Let me start with the first question: my Indian diasporic experience as it pertains to my sense of culture and identity. I think of this overall experience now, with the luxury of hindsight over the last three decades, as a three-phase process: Immigration; Assimilation; Diasporification. And, while the first two are straightforward enough to comprehend, the third one is a more complex and layered phase. Every immigrant has a particular time in their life when they feel settled enough in their new home to believe they’re no longer an immigrant working to assimilate but are now a part of a diasporic community. This could be when they’ve achieved some of the necessary cultural markers of their new home or when they’ve loosened enough ties—both physical and psychic—with their homeland.
For me, this last phase happened, oddly, after I’d gone back to India in 2014, lived there until early 2020, and then returned to the US just before the global pandemic began. Those several years of living again in India after having been away for more than two decades made me realize many things. First, returning after a long time away and as a midlife woman, I saw the country and the people with a fresh, new perspective. I saw both the good and the bad without the blinkers of nostalgia or romanticism that I sometimes had while living in the west as an immigrant. Despite the fact that the country had changed dramatically from when I’d left as a teenager before globalization, I also felt a greater sense of communal identity because I had a stronger sense of my individual self.
And, most of all, I had a new, acute awareness. So much so that both my first two books were written entirely during my time back in India. They could never have been written without that immersion back in the homeland. My writing before these books was typical of a lot of Indian diasporic literature: nostalgia, alienation, displacement, etc. But, writing while I was back in India, I was focused more on the intersectionality of, for example, the daily discrimination I saw all around me across the class, caste, gender, and religious hierarchies. The world felt both familiar and foreign enough that I could write about it with close, attentive care and a detached distance at the same time.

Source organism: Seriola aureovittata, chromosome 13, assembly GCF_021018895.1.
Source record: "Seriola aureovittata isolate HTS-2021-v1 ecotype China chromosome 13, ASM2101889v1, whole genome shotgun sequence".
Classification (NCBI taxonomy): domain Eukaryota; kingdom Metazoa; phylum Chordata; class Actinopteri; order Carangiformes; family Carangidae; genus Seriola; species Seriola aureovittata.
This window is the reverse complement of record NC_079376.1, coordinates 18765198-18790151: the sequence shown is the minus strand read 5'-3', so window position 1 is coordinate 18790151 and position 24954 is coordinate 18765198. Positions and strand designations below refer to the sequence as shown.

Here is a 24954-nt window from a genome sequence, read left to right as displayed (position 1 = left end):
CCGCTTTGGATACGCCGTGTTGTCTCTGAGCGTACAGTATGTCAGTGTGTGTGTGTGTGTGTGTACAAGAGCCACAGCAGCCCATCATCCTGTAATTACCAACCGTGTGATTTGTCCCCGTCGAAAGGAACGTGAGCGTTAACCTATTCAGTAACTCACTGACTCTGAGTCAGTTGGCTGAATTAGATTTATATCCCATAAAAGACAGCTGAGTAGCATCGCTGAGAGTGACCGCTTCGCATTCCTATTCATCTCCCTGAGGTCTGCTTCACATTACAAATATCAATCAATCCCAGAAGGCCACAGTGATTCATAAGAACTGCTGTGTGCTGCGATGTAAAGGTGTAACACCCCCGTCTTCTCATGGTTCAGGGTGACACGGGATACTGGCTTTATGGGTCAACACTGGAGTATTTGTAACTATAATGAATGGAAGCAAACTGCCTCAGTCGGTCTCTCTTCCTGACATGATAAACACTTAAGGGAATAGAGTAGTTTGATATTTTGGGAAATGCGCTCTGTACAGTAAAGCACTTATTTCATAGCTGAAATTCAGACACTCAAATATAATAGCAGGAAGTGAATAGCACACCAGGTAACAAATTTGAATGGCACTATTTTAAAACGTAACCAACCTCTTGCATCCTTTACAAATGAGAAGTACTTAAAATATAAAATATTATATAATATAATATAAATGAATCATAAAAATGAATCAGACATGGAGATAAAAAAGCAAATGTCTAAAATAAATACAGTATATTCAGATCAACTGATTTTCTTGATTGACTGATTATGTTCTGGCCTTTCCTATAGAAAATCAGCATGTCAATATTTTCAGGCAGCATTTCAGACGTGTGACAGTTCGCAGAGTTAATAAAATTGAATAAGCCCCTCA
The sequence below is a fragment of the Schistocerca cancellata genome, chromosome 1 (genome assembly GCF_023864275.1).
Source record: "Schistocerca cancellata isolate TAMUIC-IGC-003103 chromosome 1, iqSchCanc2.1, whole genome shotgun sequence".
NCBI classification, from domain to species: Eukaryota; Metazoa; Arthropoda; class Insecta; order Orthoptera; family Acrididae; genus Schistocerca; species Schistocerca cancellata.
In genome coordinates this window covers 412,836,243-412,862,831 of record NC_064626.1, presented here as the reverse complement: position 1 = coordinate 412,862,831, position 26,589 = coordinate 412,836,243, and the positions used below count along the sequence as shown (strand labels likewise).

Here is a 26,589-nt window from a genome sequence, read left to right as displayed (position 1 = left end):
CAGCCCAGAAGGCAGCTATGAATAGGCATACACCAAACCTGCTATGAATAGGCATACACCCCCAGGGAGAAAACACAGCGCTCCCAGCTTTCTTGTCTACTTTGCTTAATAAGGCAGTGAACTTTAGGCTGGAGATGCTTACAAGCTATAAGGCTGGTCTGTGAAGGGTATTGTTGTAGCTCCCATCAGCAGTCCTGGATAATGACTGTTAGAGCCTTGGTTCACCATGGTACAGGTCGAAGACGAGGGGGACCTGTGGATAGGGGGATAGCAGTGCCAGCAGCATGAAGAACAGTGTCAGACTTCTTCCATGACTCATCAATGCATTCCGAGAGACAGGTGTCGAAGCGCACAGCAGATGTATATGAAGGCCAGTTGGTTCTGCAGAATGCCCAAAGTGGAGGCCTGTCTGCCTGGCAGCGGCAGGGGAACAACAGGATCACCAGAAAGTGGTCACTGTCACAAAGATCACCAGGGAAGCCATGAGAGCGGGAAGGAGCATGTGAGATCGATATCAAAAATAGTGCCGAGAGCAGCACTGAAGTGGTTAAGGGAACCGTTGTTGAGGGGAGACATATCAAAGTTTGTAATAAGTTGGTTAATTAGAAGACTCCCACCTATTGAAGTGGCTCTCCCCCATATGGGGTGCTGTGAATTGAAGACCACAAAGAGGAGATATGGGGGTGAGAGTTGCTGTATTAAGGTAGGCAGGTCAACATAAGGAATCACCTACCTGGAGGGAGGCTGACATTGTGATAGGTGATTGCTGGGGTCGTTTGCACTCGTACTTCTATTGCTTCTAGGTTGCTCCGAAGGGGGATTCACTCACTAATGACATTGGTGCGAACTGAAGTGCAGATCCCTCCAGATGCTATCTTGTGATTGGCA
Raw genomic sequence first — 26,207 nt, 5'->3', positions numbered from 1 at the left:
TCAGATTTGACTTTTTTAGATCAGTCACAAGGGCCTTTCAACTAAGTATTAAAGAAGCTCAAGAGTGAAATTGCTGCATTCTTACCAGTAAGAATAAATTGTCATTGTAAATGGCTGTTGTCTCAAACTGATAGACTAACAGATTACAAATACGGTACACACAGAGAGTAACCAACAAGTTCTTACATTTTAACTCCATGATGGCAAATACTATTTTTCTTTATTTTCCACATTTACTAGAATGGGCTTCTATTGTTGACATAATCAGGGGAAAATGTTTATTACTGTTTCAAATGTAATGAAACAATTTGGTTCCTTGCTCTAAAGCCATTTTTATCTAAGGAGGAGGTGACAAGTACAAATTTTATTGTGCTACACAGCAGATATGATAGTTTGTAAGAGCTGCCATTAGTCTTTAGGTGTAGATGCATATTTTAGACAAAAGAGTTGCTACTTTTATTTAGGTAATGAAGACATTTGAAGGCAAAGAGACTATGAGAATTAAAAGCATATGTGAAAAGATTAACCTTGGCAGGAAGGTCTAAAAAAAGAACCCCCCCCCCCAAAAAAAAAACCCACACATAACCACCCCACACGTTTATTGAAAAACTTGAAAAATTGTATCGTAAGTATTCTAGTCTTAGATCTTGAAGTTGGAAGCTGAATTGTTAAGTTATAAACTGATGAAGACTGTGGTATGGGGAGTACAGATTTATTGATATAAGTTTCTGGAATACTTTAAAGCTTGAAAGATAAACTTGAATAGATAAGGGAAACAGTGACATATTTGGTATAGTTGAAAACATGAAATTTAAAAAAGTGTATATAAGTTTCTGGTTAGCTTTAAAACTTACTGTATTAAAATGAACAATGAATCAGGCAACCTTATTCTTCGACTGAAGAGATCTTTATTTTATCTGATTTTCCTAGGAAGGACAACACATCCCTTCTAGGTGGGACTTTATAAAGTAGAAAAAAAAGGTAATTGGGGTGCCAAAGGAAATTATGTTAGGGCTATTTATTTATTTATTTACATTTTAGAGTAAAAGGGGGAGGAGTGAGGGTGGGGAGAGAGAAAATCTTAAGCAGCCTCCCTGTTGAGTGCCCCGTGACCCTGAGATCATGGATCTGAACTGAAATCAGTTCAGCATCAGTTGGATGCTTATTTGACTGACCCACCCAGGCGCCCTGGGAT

The brochure of this festival mentions how diasporic cross-cultural interactions have impacted food, languages, cinema, literature, art, politics, education, and socioeconomic systems. Of all those, if I could pick the one that has been most significant to me, it would be language. Food was a close second, of course. But, when I was back in India, language was what I paid the closest attention to 24/7. Languages mingled merrily all around me daily. I’d inherited my recently-passed mother’s small personal library of Gujarati books and I began reading them as a way of remembering her and her storytelling. The multilingualism of this existence for me as an English writer, a Gujarati reader and translator, and a Hindi and Marathi speaker from a young age in Bombay—all of it enriched me now in ways that hadn’t happened when I was growing up there and speaking and reading all these same languages. With Gujarati, in particular, despite having spoken it and read it most of my life, translating it made me more appreciative of its idiomatic riches and textured musicality. And because I was translating from the classic Gujarati literary canon, I found myself doing a lot of research into Gujarat’s cultural and political history, discovering aspects of my own communal past that I’d never known.